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20141110_091640

Chickens head out into Paddock One

Chicken paddocks is a great idea.  I have mentioned it before, and I am sure I will mention it again.   For years we’ve allowed our chickens half the day in our back yard, for their health, for better eggs, because I am soft hearted — because they seemed to get into it no matter what I did anyway to stop them!…

But we really have had enough.  We wanted our yard back, our lawn back.  Our patio without poops on it, our flower gardens nicely covered in mulch, our straw mulched veggie beds mulched in straw.  Instead of the lawn being covered in straw, the plants bare and broken by searching claws and beaks. An old classmate chatted with me at our last reunion and told me she thought of me every time she let her chickens out in the yard.  And what she thought was “Yuck! how can she stand this??”   Well, she can’t stand it any more.

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“Can I make it over?”

I was already heading in the direction of somehow containing and rotating my girls after reading Harvey Ussery’s recent article (Organic Gardening Magazine, Sept. 2014) about creating debris piles for his Icelandic chickens – “Icies” –  who love to forage in debris.  Ussery is all about sustainability –  helping chickens access fresh natural foods rather than expensive,  likely rancid, processed pellet.  Chickens naturally prefer it.  Then I came across Paul Wheaton’s blog about Chicken Paddocks – and that clinched it.  Paddocks combines all the things we want from and for our chickens.  The point is to create a rotation for them, so they can be in a space with bugs, new actively decomposing debris piles, hopefully grass, and then be moved on to the next fresh one, before they are standing on a bare patch of mud.  No animal wants to stand around all day on mud.  Ok, earthworms. They can’t stay healthy in that setting.

I am not willing to move my chicken coop and run around the yard – ours is permanent, at the center of gardens.  So our paddocks will encircle the run – and maybe we will get more creative in the summer.  For now, they have three.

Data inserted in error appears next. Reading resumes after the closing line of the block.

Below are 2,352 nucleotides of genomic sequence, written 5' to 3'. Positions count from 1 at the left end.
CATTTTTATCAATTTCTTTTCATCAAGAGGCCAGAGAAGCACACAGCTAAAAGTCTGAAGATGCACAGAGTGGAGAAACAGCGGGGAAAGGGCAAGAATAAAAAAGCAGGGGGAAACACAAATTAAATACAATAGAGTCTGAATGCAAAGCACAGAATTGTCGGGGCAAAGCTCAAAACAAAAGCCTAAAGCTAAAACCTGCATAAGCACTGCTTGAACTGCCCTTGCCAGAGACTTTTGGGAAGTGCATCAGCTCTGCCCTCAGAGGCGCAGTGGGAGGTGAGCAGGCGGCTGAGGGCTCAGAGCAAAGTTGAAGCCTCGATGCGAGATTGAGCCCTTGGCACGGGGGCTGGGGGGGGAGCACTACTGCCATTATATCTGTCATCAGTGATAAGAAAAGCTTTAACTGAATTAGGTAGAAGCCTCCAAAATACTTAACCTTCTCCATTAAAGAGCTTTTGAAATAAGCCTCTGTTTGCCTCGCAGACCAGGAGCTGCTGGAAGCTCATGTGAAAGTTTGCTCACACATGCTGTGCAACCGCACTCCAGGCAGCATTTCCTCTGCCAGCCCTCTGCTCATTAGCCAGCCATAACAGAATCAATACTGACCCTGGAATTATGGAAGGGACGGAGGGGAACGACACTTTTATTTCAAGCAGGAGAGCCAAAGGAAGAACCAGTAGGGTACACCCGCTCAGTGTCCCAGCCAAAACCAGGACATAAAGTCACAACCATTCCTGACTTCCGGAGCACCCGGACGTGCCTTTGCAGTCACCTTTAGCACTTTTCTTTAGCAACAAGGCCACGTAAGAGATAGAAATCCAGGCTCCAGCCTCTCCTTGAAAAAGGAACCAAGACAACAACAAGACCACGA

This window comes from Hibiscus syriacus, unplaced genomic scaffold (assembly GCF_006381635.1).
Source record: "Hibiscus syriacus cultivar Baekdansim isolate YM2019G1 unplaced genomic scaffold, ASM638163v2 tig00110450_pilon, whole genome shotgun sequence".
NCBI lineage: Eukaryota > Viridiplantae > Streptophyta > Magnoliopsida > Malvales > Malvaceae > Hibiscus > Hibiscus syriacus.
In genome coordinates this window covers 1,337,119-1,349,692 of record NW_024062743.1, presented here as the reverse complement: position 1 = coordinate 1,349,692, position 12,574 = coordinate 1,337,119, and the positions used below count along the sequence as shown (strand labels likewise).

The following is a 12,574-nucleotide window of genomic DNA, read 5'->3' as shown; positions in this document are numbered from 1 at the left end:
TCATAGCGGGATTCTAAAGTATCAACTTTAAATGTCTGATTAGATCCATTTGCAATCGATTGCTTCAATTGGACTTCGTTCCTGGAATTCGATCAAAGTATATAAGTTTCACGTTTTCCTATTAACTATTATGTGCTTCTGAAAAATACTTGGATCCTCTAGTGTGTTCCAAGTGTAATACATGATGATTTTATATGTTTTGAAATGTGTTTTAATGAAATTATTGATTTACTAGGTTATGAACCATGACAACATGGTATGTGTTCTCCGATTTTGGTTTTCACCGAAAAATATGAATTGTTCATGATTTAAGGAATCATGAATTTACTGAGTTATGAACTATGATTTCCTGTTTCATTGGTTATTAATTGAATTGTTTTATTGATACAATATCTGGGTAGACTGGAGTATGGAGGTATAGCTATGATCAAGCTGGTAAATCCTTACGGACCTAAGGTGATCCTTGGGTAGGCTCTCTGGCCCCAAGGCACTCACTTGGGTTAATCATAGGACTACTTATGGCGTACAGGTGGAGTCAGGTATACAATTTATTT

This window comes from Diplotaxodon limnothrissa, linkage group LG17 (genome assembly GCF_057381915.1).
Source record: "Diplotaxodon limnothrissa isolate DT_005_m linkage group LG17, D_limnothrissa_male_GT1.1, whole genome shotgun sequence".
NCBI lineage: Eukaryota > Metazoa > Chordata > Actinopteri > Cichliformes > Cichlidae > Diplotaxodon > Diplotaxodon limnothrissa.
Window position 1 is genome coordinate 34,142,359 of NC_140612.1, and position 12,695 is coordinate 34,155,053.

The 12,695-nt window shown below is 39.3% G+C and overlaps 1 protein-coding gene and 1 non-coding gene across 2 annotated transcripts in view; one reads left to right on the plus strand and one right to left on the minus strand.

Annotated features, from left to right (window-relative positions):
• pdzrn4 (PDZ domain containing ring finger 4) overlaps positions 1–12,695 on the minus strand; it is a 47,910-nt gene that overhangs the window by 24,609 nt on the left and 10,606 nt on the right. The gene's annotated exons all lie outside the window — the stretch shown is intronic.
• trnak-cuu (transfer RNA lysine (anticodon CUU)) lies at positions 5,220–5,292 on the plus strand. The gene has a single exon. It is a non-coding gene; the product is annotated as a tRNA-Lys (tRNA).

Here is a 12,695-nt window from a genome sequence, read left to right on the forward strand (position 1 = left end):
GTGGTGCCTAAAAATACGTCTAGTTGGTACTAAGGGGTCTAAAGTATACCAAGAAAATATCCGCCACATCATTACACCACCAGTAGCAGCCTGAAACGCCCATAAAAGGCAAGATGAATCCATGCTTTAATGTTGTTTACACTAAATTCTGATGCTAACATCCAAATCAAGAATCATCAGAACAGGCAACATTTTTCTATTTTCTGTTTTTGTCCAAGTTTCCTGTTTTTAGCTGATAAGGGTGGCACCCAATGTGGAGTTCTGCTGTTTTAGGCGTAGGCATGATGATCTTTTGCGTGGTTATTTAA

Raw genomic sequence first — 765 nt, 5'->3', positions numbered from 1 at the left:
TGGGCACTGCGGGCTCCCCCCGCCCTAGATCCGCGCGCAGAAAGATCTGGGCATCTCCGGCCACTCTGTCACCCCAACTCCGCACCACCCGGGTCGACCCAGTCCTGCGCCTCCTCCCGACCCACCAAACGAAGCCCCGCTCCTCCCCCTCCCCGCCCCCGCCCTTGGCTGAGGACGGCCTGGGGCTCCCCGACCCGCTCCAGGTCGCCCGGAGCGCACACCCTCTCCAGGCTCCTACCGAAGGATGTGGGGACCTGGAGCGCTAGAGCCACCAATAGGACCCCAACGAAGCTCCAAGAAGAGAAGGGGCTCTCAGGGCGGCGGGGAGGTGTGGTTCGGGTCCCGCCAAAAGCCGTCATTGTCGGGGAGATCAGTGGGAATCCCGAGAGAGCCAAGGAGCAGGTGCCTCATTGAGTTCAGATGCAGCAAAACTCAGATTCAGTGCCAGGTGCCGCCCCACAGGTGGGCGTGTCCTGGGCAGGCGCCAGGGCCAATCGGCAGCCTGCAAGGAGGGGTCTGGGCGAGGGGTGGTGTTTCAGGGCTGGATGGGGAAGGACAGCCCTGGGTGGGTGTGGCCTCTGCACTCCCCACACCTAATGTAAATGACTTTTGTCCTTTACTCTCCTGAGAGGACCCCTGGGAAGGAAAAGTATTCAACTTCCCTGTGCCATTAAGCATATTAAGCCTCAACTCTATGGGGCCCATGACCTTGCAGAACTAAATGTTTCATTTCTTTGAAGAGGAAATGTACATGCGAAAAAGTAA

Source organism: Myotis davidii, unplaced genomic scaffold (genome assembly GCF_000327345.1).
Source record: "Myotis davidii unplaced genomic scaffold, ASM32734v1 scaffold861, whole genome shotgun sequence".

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Edward and our 16 year old son Oskar, motivated by the idea of no more chickens mucking up the lawn, got right to it and have now fenced off Paddock One attaching tall 2x2s to existing fence and stapling plastic mesh to that.  It’s about 10 feet high so the girls don’t just fly over it (ha-ha see ya sucker!) as they have tended to do.  At least they always come back at night to roost.  Our very patient neighbors are also relieved.  In a month, we’ll send them out into Paddock Two, which is our kitchen garden.  No grass, but they LOVE to dig in the soft soil (any plants that are still active I’ll have wired over).  I am going to cover all the pathways with heavy straw, and they love to kick straw around.  Paddock Three will be the garden beds to the front.  Any of these areas could be subdivided..we’ll see how it goes.

I can’t complete this post without admiring the new roof Edward has put over the run, so the hens will be dry as the winter weather starts in.  Corrugated metal interspersed with corrugated plastic that will let the light through. Last winter I spread layers of plastic sheeting over the top, and that was ok – until melting days, when a hundred tiny holes let all the drips through.  I have a plan to collect that water into a drum, but let’s get it roofed first.  Winter Vortex, we’re ready!!

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Going to search for any birdseed I might have thrown to encourage foraging activity